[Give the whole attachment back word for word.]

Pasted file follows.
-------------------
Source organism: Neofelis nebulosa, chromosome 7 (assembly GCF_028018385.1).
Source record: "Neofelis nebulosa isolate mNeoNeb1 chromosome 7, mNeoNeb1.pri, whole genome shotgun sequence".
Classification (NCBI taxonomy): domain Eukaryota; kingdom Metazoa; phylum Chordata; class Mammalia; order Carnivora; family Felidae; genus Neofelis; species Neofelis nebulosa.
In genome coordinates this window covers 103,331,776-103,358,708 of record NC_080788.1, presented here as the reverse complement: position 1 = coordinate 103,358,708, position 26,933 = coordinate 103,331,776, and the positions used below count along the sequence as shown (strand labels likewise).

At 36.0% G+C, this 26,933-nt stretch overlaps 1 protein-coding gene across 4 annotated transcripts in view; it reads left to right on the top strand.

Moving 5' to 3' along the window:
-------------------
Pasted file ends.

Source organism: Neofelis nebulosa, chromosome 7 (assembly GCF_028018385.1).
Source record: "Neofelis nebulosa isolate mNeoNeb1 chromosome 7, mNeoNeb1.pri, whole genome shotgun sequence".
Classification (NCBI taxonomy): domain Eukaryota; kingdom Metazoa; phylum Chordata; class Mammalia; order Carnivora; family Felidae; genus Neofelis; species Neofelis nebulosa.
In genome coordinates this window covers 103,331,776-103,358,708 of record NC_080788.1, presented here as the reverse complement: position 1 = coordinate 103,358,708, position 26,933 = coordinate 103,331,776, and the positions used below count along the sequence as shown (strand labels likewise).

At 36.0% G+C, this 26,933-nt stretch overlaps 1 protein-coding gene across 4 annotated transcripts in view; it reads left to right on the top strand.

Moving 5' to 3' along the window: